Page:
According to some sources, the purpose of MCAS on Boeing's 737 MAX variants is to increase the back-force needed to further raise the nose when flying manually at high angles of attack, in order to give the airplane acceptable handling characteristics when approaching a stall.
Both the MAX variants and their predecessors, however, already have an elevator Feel and Centering Unit (page 8), the purpose of which appears to be the generation of appropriate stick force feedback in all stages of flight. If so, then, at first sight, this would be the appropriate unit in which to implement the function of MCAS, raising the question of why MCAS would be the preferred solution.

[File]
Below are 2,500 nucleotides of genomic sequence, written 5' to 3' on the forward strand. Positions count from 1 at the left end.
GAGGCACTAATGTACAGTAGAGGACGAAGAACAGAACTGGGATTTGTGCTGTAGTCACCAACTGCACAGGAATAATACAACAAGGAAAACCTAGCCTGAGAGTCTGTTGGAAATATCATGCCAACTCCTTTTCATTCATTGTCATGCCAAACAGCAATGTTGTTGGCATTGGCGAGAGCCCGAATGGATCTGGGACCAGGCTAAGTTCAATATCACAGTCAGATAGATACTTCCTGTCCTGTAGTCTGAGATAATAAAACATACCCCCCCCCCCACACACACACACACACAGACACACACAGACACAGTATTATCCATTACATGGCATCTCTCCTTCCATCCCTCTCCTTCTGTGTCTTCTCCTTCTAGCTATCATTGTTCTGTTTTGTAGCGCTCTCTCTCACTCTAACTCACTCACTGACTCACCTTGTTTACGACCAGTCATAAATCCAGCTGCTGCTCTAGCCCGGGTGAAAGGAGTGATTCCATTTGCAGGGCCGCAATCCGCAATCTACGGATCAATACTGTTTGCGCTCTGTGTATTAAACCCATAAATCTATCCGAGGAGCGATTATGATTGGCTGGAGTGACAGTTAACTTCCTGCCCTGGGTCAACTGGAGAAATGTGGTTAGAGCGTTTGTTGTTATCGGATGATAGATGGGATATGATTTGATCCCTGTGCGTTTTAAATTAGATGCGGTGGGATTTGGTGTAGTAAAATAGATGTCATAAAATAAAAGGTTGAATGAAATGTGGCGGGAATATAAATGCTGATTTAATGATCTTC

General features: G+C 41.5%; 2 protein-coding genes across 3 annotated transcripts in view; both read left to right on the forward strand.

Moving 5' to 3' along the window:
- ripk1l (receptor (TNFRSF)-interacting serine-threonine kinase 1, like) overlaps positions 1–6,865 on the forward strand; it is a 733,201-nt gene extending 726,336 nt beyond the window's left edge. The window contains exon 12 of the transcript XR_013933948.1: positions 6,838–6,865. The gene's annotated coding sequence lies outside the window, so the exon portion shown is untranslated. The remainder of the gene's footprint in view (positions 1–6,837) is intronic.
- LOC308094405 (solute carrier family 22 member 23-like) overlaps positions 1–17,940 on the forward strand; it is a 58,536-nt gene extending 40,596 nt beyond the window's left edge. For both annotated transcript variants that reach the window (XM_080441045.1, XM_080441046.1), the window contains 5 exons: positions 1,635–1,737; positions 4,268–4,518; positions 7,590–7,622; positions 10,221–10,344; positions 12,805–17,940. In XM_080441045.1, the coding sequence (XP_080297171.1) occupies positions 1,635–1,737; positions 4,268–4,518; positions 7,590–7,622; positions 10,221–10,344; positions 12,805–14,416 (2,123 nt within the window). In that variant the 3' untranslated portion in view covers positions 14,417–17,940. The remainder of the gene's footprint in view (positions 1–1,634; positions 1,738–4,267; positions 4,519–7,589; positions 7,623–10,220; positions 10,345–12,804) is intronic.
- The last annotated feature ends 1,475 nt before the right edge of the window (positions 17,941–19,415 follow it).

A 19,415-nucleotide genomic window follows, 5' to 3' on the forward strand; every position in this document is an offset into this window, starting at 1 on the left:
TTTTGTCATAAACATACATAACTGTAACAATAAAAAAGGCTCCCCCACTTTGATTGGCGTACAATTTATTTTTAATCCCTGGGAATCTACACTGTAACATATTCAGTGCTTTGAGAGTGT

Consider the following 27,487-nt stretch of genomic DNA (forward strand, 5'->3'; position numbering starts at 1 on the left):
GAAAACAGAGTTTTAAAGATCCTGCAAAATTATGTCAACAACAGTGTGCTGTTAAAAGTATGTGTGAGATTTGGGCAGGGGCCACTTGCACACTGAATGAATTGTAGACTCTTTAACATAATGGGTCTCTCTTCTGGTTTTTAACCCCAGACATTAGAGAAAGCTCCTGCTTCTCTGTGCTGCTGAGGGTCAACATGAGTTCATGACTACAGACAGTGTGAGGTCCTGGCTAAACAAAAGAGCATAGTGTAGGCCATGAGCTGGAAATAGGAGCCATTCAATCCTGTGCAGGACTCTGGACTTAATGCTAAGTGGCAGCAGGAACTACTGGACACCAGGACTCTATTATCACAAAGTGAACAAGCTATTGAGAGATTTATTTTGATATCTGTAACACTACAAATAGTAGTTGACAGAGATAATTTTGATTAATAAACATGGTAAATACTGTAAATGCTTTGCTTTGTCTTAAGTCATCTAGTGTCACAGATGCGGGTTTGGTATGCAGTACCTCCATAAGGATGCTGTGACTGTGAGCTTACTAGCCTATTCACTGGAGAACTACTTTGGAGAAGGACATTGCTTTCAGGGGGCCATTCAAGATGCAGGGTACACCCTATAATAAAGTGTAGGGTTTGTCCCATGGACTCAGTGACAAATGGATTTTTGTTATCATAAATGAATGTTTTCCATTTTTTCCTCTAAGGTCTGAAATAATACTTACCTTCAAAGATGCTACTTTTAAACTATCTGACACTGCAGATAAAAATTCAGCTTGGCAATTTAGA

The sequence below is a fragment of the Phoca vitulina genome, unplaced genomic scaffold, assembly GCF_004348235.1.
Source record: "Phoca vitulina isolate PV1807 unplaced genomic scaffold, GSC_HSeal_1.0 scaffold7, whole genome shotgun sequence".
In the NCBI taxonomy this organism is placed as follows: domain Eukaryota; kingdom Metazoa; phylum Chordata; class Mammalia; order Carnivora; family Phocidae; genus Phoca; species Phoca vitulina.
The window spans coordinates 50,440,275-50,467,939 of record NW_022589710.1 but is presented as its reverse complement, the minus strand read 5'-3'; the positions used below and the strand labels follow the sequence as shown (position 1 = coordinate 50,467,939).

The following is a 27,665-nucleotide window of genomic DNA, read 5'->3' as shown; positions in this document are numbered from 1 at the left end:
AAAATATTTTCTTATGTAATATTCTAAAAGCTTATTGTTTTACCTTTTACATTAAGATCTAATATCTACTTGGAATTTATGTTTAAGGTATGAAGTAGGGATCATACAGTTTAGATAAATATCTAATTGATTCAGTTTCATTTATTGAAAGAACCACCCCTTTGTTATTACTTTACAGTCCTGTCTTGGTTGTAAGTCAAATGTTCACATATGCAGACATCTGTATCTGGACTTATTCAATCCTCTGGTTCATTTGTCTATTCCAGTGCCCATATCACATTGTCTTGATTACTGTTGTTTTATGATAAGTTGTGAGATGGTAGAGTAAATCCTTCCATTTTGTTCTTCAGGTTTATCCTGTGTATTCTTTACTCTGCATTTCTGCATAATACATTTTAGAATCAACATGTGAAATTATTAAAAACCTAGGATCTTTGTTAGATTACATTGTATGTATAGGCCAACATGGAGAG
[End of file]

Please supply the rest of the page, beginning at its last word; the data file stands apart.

A few possibilities have occurred to me, but they are just guesses:
MCAS functionality needs angle-of-attack input, which may not be available where the Feel and Centering Unit is located (in the tail), and it would be complicated to get that information to it.
This answer states the the Feel and Centering Unit is a mechanical computer; given that, it therefore might not be easily modified.
Modifying the Feel and Centering Unit would require re-certifying it in toto, not just its new feature.
In addition to modifying the handling characteristics, MCAS is also seen as contributing to stall prevention directly, by reducing the angle of attack.
NB: Recently, Dominic Gates wrote an informative article in the Seattle Times about the origins of MCAS.